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Jae Crowder’s brief stint in Dallas showed flashes of the player he’d become

Watching Crowder become a valuable piece for other teams has been tough, but could Jae bring it back to where it all began?

Golden State Warriors v Dallas Mavericks Photo by Danny Bollinger/NBAE via Getty Images

The Mavericks have a knack for identifying hidden talent. One player that the organization quickly fell in love with was former Marquette Golden Eagle, Jae Crowder, who Dallas selected with the 34th pick in the 2012 NBA draft. In today’s game, we’ve all learned that you should never count anyone out. That year, some notable names that were selected in the second round include Draymond Green, Khris Middleton, and Tomas Satoransky.

The Mavericks walked away from draft night having selected Jared Cunningham, a high-flying guard out of Oregon State, Bernard James, a.k.a. “Sarge,” and Jae Crowder. Crowder was the last of the three selections made by Dallas that night, so it’s safe to say there wasn’t exactly a lot of enthusiasm coming from the fans in regards to expectations for his level of play. When it comes to second round picks, you never know if the guy selected is going to provide quality minutes as a role player, turn into a star, or get cut.

In Crowder’s first season, he played seventeen minutes per game and got to start sixteen games. We all know Carlisle and how conservative he can be with rookies, so seeing him give Crowder a shot said a lot about how much he believed in the rookie. Carlisle frequently praised Crowder, saying that he was a hard worker and a team guy.

Crowder developed into a valuable defensive wing with a decent jumper (streaky from three), but he sat behind Richard Jefferson, which is how he ended up becoming a piece in the trade for Rajon Rondo with the Boston Celtics. In his three seasons with Dallas, Crowder averaged just 5 points and 2 rebounds in 16 minutes per game, however, a lot of the things he did didn’t show up in the box score.

He went on to play well in Boston, where he became a bit of a cult hero before he was moved to Cleveland, then Utah, and Memphis, and now finally Miami. Carlisle was quoted in an interview before facing off against Crowder in a game against the Jazz saying, “He’s the kind of guy you never want to get rid of or let go in a trade, but things happen in this league and he’s been a winning, productive player at every stop that he’s been.”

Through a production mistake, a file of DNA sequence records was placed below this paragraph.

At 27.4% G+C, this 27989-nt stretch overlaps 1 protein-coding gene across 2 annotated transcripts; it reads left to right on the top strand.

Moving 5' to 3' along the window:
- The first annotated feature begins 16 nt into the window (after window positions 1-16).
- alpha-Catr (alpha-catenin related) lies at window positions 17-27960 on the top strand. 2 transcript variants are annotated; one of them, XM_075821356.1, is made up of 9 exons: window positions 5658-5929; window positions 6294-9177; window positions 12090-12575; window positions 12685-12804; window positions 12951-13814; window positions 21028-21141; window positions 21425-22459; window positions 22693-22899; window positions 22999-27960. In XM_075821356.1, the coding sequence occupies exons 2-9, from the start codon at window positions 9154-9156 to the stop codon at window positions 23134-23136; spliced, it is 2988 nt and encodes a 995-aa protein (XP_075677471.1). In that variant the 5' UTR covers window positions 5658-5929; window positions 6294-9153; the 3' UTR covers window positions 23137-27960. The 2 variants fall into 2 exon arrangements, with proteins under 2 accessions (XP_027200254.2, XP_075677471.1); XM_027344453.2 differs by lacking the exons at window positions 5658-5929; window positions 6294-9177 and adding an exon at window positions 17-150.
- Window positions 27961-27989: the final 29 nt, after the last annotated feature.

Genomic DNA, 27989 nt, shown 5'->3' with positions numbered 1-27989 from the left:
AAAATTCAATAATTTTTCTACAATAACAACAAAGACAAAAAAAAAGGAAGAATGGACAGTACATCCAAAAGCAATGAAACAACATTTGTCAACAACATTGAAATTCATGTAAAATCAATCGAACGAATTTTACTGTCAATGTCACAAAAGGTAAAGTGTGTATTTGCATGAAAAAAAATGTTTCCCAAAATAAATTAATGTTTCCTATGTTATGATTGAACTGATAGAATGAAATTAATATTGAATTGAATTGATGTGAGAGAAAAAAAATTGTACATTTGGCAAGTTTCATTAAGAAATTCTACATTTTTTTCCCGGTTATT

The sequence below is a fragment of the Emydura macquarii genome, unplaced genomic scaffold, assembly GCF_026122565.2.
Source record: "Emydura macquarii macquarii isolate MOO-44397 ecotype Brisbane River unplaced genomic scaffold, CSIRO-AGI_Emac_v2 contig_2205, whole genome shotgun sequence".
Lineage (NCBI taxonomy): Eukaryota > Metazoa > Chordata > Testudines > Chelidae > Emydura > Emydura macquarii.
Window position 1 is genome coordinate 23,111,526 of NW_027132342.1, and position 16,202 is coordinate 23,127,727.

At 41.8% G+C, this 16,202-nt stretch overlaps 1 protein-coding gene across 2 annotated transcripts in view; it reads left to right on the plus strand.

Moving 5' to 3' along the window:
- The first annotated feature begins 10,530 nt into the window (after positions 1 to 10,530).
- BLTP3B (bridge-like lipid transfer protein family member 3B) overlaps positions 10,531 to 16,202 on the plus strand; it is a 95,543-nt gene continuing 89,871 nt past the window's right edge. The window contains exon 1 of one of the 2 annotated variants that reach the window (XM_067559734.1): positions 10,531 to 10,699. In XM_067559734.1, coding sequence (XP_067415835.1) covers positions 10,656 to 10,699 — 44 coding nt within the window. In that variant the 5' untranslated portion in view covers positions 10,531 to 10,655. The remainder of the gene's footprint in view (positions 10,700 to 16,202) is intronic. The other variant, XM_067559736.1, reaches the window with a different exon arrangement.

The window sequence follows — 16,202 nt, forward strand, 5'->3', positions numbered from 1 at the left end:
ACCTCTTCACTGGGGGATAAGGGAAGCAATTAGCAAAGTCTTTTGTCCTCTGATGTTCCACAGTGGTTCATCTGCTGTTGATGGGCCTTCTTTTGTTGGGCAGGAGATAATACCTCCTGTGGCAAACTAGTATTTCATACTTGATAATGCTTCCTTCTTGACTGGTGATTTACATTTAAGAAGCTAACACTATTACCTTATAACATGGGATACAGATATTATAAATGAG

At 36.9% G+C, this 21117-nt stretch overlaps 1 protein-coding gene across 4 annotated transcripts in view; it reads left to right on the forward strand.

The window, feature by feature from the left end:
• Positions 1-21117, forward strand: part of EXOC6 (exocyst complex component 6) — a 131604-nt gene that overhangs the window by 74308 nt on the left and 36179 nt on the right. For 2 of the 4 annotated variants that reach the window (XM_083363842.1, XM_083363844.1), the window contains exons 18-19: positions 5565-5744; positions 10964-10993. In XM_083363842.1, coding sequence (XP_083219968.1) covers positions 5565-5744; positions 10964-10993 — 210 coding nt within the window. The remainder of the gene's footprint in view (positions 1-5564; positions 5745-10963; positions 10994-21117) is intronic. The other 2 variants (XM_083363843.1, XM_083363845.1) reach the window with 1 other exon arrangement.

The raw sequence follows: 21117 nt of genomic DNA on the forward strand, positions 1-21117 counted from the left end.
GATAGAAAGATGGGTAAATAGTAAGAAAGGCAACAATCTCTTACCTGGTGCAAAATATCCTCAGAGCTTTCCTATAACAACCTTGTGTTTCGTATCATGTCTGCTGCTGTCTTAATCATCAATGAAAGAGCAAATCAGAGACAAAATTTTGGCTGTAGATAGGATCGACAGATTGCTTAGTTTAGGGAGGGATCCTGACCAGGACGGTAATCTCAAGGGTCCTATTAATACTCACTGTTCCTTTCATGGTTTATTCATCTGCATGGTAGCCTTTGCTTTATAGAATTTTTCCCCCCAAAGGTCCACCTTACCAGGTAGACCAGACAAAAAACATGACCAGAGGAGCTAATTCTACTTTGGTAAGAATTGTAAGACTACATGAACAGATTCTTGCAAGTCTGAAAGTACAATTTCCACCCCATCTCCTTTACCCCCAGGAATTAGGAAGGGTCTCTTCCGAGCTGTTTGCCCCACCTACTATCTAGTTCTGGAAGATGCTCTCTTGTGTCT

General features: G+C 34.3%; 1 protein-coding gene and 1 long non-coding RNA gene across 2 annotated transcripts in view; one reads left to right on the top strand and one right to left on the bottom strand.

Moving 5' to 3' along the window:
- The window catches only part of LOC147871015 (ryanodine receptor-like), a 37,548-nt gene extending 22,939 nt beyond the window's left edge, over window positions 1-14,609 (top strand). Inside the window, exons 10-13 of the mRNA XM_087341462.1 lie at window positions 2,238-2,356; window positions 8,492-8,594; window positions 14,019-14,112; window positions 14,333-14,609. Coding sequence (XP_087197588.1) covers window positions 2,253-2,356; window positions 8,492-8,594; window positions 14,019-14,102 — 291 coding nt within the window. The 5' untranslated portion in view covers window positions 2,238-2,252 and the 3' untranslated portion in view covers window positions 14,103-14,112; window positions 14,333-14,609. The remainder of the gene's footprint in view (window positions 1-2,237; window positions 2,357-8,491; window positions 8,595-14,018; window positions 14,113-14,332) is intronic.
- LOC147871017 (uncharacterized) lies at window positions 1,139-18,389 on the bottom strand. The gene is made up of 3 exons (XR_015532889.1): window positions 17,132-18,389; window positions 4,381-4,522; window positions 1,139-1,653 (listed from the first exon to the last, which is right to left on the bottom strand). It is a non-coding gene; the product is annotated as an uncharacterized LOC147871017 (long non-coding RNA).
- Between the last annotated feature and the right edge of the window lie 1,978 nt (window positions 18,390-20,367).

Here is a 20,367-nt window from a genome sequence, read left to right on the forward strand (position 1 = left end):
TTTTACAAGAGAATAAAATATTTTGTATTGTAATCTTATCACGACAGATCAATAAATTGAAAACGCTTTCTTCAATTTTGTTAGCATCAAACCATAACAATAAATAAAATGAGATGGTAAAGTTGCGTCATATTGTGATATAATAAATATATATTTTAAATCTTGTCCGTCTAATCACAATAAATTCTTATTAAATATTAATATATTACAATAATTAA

Despite moving around a bit, Crowder seems to have found a new home in Miami after being a part of the Andre Iguadala trade back in February. He will be a free agent this summer along with his teammate and well-known Slovenian, Goran Dragic. Miami has some decisions to make in regards to how flexible they want to be with their cap space as we slowly approach the 2021 offseason.

Mavericks fans often look back on the Rondo trade with regret, wishing we would’ve never let Crowder go and had continued to allow him to grow in a Dallas uniform. At the time, fans were so excited about having acquired a big name point guard in Rondo, and most would’ve said that including an aging Jameer Nelson, former second-round selection in Crowder, and a budding player in Brendan Wright was well worth it if it meant getting Dirk a play making point guard that could potentially help him make another run in the playoffs.

We all know how that ended up, but sometimes you’ve just got to take the gamble. Crowder speaks fondly of his time in Dallas and as we know, the NBA is a business. You never know what deals will be on the table as teams try to prepare for that 2021 off season. Crowder may be available, but if he is, I think the Mavericks and the city of Dallas would love to welcome him back to where it all began.